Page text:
Researchers Track Chip Data Flows to Detect Flaw, Potential Trojans

By Robert Lemos  |  Posted 2016-08-18 Print this article Print
Tracking Chip Flaws

Researchers say tracking data flows in processor chips could give companies and government agencies a way to detect malicious modifications to chip designs.

While Moore's Law has a limit, the steady march of increasingly sophisticated chip designs that incorporate an ever increasing number of transistors on a chip has made designing device controllers and processors more complex.

As a result, errors can creep into designs, but even more alarming, according to computer scientists, is that it's possible that a malicious agent in the chip supply chain could insert Trojan horse functionality into processor designs.

Creating "kill codes" or adding surreptitious surveillance to chip designs may seem like the far-fetched scenario of a good modern thriller, but the capability exists, according to Ryan Kastner, a professor in the department of computer science and engineering at the University of California, San Diego.

With hardware design frequently an activity that involves global teams, the risk of a compromise in the supply chain is real, Kastner told eWEEK.

"The designs are super complex. And even when it's not, it is not easy to figure out the potential issues posed by design choices, even if the same group is developing the entire chip," he said.

Academic researchers have focused a great deal of effort to find ways of detecting hardware Trojan horses—devices, chips or modifications to a piece of hardware that allows an attacker access to the device.

Kastner, along with researchers from Northwestern Polytechnical University and a startup company, Tortuga Logic, has instead focused on the chip-design phase, creating a way of checking a chip design for unexpected functionality. Known as gate-level information-flow tracking, or GLIFT, the technique can detect design anomalies, which could be mistakes made by engineers or malicious modifications made by an adversary.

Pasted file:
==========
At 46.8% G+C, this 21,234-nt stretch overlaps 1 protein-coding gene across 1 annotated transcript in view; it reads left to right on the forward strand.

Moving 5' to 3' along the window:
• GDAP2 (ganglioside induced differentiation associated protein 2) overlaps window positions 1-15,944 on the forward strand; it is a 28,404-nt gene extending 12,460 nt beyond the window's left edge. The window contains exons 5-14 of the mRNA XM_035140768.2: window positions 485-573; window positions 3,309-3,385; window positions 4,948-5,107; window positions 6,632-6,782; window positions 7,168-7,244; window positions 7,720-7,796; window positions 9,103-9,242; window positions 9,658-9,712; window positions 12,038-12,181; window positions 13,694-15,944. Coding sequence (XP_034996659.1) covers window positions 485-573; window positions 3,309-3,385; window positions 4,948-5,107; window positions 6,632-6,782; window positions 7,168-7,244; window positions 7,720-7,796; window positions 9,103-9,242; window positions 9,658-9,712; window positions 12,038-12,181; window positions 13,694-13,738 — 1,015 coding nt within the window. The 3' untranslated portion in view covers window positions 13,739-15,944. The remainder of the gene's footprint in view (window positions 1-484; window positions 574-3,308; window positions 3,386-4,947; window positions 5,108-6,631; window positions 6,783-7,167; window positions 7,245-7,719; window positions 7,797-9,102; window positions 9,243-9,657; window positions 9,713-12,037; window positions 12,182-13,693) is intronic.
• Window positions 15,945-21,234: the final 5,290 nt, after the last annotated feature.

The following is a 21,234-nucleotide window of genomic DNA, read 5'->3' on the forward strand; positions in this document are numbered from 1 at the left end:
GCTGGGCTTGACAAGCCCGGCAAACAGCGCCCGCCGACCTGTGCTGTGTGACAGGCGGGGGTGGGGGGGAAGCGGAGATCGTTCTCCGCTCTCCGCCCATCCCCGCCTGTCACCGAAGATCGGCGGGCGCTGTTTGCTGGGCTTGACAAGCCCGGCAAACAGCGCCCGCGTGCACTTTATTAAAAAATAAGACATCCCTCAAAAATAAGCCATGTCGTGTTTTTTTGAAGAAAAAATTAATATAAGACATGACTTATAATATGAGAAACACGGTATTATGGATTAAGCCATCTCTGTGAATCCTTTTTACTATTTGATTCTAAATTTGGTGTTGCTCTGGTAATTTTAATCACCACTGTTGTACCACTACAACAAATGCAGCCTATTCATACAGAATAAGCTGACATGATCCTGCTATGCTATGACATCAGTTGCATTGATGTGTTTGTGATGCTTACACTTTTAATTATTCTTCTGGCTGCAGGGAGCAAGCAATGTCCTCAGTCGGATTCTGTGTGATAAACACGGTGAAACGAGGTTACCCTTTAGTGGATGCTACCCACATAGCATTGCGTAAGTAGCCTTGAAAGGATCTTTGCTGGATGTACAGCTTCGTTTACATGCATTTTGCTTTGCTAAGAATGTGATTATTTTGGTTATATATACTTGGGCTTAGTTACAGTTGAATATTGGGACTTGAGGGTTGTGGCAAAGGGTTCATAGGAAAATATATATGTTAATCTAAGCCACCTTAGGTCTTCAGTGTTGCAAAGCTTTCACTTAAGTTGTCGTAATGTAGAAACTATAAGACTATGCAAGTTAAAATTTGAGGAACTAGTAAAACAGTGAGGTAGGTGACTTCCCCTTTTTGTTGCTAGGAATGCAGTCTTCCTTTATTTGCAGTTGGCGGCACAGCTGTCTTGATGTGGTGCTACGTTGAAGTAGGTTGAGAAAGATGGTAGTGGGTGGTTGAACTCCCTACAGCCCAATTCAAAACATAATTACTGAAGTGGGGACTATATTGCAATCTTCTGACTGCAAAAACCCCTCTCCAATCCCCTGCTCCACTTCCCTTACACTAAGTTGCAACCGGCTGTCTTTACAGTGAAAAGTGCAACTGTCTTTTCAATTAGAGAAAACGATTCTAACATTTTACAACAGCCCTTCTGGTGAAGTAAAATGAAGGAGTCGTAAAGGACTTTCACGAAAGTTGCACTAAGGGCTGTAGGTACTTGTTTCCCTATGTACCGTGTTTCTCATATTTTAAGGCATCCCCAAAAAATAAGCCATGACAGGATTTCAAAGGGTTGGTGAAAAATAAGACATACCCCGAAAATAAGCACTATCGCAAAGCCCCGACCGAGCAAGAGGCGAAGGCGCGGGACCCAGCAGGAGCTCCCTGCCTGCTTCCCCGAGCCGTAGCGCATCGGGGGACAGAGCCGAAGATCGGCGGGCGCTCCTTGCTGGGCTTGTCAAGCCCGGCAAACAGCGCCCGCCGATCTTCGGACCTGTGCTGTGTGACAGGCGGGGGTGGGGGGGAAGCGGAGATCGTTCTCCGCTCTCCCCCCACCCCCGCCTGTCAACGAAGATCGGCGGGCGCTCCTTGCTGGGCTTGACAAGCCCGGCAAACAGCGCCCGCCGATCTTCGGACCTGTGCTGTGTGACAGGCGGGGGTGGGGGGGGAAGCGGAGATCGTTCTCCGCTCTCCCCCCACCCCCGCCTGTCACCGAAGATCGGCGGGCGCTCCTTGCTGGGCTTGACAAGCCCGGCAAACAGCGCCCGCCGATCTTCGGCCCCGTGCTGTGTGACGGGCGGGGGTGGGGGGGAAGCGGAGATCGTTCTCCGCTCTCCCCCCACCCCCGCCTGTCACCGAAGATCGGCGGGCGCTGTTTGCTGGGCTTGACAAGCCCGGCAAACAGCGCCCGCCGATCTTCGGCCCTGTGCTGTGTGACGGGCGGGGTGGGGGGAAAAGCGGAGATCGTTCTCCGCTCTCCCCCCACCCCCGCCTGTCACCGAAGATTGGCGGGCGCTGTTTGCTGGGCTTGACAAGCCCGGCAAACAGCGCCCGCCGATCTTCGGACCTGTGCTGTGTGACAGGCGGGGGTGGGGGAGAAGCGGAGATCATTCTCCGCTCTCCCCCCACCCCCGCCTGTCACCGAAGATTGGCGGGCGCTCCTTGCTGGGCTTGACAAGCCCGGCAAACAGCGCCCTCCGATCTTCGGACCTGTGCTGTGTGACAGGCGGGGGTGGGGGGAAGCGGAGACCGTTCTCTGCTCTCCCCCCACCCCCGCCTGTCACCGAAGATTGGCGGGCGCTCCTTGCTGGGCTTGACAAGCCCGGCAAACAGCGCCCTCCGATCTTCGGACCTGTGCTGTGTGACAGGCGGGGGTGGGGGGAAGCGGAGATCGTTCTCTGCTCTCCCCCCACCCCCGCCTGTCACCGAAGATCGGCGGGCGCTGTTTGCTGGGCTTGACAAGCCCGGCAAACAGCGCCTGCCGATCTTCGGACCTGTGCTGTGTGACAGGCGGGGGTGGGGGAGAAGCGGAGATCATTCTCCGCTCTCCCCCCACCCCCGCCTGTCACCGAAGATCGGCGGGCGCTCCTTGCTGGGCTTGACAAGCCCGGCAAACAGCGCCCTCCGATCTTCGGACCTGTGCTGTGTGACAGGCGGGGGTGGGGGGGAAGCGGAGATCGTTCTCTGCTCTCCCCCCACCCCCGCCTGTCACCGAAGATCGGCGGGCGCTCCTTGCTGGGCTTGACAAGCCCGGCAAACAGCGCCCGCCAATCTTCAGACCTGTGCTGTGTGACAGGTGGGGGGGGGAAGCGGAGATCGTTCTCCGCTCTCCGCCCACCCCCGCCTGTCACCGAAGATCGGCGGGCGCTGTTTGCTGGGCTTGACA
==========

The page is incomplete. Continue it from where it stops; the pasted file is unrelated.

Chip designs have millions—and often, billions—of transistors. The A8 chip, which is the main processor for Apple’s iPhone 6, has 2 billion transistors, for example. The Xbox One’s system-on-a-chip boasts 5 billion transistors. Intel’s largest chip—the 22-core Xeon Broadwell-E5—has 7.2 billion.

Making sure that the designs of those chips—and peripheral components, such as networking and encryption processors—do not have embedded trojan horses is difficult.

"The modern chip has thousands of 'lines of code' that they use to specify a modern chip that gets compiled down to a specification that is sent to the foundry,” Kastner said. "The trojans could be hiding in that code, and because we reuse a lot of code, any malicious changes could be passed along the supply chain."

To ferret out potentially malicious changes, the researchers' technique uses information-flow tracking to identify a piece of information—such as an encryption key or credit-card data—and then see where in the chip that information could flow to based on the design.

Using the analysis, a designer could specify the security properties of the chip, such as whether a specific piece of data should be allowed to be stored in an untrusted part of the chip or allowed to be communicated to a part of the design made by an untrusted group.

"If the property is violated, then you know that something weird is happening," he said. "Maybe it is a bug, but it could be malicious."

GLIFT is a technology that is currently being used by Tortuga Logic, to find flaws in client's chip designs.


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